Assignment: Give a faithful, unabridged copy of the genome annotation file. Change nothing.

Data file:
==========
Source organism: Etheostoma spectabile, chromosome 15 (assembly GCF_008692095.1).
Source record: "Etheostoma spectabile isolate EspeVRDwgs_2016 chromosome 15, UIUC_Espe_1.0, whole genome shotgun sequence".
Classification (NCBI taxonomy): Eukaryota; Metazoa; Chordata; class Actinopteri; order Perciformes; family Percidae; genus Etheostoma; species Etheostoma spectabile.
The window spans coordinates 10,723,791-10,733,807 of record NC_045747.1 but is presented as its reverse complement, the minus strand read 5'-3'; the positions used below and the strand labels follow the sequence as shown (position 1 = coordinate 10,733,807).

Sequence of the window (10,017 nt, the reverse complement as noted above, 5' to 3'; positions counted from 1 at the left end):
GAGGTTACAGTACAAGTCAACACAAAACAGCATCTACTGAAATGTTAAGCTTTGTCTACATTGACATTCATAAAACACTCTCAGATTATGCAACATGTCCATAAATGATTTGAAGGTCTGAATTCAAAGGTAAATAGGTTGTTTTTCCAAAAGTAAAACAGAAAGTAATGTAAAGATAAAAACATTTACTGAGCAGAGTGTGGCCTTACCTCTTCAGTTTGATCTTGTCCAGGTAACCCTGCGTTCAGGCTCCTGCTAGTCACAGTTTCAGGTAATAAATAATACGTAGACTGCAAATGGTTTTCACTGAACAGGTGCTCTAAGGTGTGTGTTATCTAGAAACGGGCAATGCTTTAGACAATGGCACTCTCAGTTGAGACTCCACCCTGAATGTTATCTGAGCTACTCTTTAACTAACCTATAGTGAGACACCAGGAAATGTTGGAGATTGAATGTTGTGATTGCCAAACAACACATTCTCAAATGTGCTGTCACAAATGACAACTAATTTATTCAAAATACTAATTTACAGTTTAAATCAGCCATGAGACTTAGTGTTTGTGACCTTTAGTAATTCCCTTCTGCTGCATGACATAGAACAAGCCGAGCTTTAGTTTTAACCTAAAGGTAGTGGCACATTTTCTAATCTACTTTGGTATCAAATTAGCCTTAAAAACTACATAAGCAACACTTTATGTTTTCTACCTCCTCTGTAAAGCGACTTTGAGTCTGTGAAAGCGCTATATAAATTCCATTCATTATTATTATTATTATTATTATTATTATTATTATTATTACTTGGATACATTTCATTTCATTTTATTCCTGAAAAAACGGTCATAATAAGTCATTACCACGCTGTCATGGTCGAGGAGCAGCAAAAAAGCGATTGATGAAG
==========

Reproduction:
Source organism: Etheostoma spectabile, chromosome 15 (assembly GCF_008692095.1).
Source record: "Etheostoma spectabile isolate EspeVRDwgs_2016 chromosome 15, UIUC_Espe_1.0, whole genome shotgun sequence".
Classification (NCBI taxonomy): Eukaryota; Metazoa; Chordata; class Actinopteri; order Perciformes; family Percidae; genus Etheostoma; species Etheostoma spectabile.
The window spans coordinates 10,723,791-10,733,807 of record NC_045747.1 but is presented as its reverse complement, the minus strand read 5'-3'; the positions used below and the strand labels follow the sequence as shown (position 1 = coordinate 10,733,807).

Sequence of the window (10,017 nt, the reverse complement as noted above, 5' to 3'; positions counted from 1 at the left end):
GAGGTTACAGTACAAGTCAACACAAAACAGCATCTACTGAAATGTTAAGCTTTGTCTACATTGACATTCATAAAACACTCTCAGATTATGCAACATGTCCATAAATGATTTGAAGGTCTGAATTCAAAGGTAAATAGGTTGTTTTTCCAAAAGTAAAACAGAAAGTAATGTAAAGATAAAAACATTTACTGAGCAGAGTGTGGCCTTACCTCTTCAGTTTGATCTTGTCCAGGTAACCCTGCGTTCAGGCTCCTGCTAGTCACAGTTTCAGGTAATAAATAATACGTAGACTGCAAATGGTTTTCACTGAACAGGTGCTCTAAGGTGTGTGTTATCTAGAAACGGGCAATGCTTTAGACAATGGCACTCTCAGTTGAGACTCCACCCTGAATGTTATCTGAGCTACTCTTTAACTAACCTATAGTGAGACACCAGGAAATGTTGGAGATTGAATGTTGTGATTGCCAAACAACACATTCTCAAATGTGCTGTCACAAATGACAACTAATTTATTCAAAATACTAATTTACAGTTTAAATCAGCCATGAGACTTAGTGTTTGTGACCTTTAGTAATTCCCTTCTGCTGCATGACATAGAACAAGCCGAGCTTTAGTTTTAACCTAAAGGTAGTGGCACATTTTCTAATCTACTTTGGTATCAAATTAGCCTTAAAAACTACATAAGCAACACTTTATGTTTTCTACCTCCTCTGTAAAGCGACTTTGAGTCTGTGAAAGCGCTATATAAATTCCATTCATTATTATTATTATTATTATTATTATTATTATTATTATTACTTGGATACATTTCATTTCATTTTATTCCTGAAAAAACGGTCATAATAAGTCATTACCACGCTGTCATGGTCGAGGAGCAGCAAAAAAGCGATTGATGAAG